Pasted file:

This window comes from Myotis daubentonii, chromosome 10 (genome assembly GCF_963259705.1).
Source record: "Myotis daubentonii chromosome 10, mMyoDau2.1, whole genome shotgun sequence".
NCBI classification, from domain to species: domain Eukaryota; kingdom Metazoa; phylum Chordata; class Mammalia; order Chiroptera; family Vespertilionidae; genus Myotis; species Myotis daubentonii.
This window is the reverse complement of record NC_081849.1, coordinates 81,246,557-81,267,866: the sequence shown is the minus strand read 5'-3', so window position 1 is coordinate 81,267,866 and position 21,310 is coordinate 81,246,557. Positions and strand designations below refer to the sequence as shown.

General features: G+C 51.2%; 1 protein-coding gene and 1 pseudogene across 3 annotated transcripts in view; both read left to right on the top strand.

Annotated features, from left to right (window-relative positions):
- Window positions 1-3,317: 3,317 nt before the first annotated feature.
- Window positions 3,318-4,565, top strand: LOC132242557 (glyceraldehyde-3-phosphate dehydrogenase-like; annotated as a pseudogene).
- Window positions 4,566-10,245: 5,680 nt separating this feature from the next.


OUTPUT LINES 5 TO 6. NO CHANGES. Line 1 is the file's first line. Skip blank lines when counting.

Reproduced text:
General features: G+C 51.2%; 1 protein-coding gene and 1 pseudogene across 3 annotated transcripts in view; both read left to right on the top strand.

Annotated features, from left to right (window-relative positions):